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The spacecraft that utterly transformed SpaceX has flown its last mission

  • Cargo Dragon is shown on Tuesday, about to be released by the International Space Station's robotic arm. NASA
  • This Dragon began its third flight on March 7, launching from Cape Canaveral. SpaceX
  • It flew on a Falcon 9 rocket. SpaceX
  • Launch occurred shortly before midnight, local time. SpaceX
  • Dragon is shown here, approaching the station. NASA
  • Getting closer. NASA
  • The station's robotic arm grabbed Dragon on March 9. NASA
  • We can't confirm it, but an astronaut may have said, "There be Dragons here" after docking. NASA
  • Just hanging out. NASA
  • From top to bottom, Andrew Morgan, Oleg Skripochka, and Jessica Meir are pictured inside the SpaceX Dragon resupply ship shortly after opening the hatch to the US space freighter. NASA

The date August 18, 2006, forever altered the trajectory of SpaceX.

On that day, NASA awarded SpaceX a contract to develop a service for delivering cargo to the International Space Station. This "Commercial Orbital Transportation Services" agreement would pay SpaceX $278 million to design and develop a spacecraft and rocket for this purpose—what became known as Cargo Dragon and the Falcon 9.

At the time, SpaceX was just 4 years old. The company had attempted a single launch, of its Falcon 1 rocket, from an atoll in the Pacific Ocean a few months earlier. This small rocket, capable of putting a few hundred kilograms into orbit, had flown for about half a minute before falling back to Earth and crashing into a reef just offshore. The rocket failed because, even before it cleared the launch pad, a fuel leak caused the engine to catch fire.

This was hardly a sterling record for a spaceflight company. So at the time, NASA was making a big bet on an SpaceX. Last summer I asked Gwynne Shotwell, then Vice President of Business Development for SpaceX, what this original NASA contract meant to the company in 2006.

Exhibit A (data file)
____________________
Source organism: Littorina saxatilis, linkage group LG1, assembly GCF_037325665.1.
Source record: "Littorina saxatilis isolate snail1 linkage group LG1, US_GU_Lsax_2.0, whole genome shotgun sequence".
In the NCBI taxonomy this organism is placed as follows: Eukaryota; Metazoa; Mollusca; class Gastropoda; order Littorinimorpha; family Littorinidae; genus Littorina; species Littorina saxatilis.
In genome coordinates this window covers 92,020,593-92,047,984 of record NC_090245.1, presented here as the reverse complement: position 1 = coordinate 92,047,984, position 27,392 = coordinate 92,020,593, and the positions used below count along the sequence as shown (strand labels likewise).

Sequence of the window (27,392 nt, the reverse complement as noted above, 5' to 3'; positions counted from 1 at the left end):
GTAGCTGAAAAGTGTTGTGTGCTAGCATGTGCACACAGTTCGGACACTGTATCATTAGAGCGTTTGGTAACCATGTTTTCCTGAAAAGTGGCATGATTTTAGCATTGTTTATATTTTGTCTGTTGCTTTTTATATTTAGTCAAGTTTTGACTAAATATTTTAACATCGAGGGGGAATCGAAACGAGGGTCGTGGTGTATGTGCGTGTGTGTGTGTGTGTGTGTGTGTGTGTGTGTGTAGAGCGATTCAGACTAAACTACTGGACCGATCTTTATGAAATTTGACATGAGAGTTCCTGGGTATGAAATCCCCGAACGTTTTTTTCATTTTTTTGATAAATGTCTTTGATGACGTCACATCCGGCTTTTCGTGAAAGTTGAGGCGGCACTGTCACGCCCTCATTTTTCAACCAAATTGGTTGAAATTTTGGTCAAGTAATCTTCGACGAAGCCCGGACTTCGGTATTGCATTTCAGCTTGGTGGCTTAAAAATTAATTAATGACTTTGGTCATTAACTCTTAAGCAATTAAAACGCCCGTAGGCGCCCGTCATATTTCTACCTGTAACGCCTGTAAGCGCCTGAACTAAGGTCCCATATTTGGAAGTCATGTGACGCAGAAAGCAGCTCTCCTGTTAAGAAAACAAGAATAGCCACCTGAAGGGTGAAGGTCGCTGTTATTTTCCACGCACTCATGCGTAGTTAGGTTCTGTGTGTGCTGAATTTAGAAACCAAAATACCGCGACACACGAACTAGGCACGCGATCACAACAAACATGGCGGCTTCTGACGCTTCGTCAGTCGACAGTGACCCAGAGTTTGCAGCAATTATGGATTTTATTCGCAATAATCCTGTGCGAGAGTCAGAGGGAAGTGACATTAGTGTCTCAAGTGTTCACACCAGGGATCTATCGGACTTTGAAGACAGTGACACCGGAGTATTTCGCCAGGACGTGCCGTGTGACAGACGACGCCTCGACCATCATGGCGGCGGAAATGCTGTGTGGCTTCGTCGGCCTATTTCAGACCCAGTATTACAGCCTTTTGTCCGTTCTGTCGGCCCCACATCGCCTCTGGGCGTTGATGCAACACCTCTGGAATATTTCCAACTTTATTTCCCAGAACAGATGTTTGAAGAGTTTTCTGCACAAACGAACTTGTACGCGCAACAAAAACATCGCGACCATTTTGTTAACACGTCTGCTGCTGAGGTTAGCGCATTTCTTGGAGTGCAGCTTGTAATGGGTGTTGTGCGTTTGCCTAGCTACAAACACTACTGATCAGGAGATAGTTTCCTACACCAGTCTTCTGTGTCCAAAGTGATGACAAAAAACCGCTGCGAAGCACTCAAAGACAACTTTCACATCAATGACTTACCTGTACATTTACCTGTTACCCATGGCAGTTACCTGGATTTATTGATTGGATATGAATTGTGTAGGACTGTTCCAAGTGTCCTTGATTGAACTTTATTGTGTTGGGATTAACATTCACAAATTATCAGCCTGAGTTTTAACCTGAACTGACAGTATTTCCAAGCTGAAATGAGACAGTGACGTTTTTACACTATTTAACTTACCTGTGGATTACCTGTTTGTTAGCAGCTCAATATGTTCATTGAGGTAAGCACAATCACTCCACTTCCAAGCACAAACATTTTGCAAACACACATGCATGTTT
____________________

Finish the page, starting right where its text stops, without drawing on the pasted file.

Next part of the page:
"Oh, that was really important money," she said. "We were a little company. We were jackasses at that time. We'd just had a failure on the pad. We blew up a rocket in March of that year. Yeah, it was super critical. From my perspective, NASA was acknowledging that, even though we had a failure on Falcon 1, they felt like we had the right attitude and the right technology to extend this to a much larger rocket, the Falcon 9, and a capsule."

Getting Dragon to breathe fire

Over the next half-decade, SpaceX would design, develop, and test its Cargo Dragon spacecraft. As usual, the company looked to cut costs and upend the traditional aerospace model. For example, to store supplies for the ride into space, Dragon would need to have a mix of powered lockers (both to keep science experiments cold in refrigerators, as well as provide astronauts with a treat such as real ice cream) as well open bays that larger bags could be strapped into.

For the lockers, SpaceX sought out the vendor used by the space station program. The existing locker design required two latches to open and close each compartment, and the vendor wanted $1,500 per latch. This seemed way too expensive. Around that time, during a restroom break, a SpaceX engineer found inspiration as he contemplated the latch on a stall. Perhaps, he wondered, the company's in-house machinists might be able to make a simiRead More – Source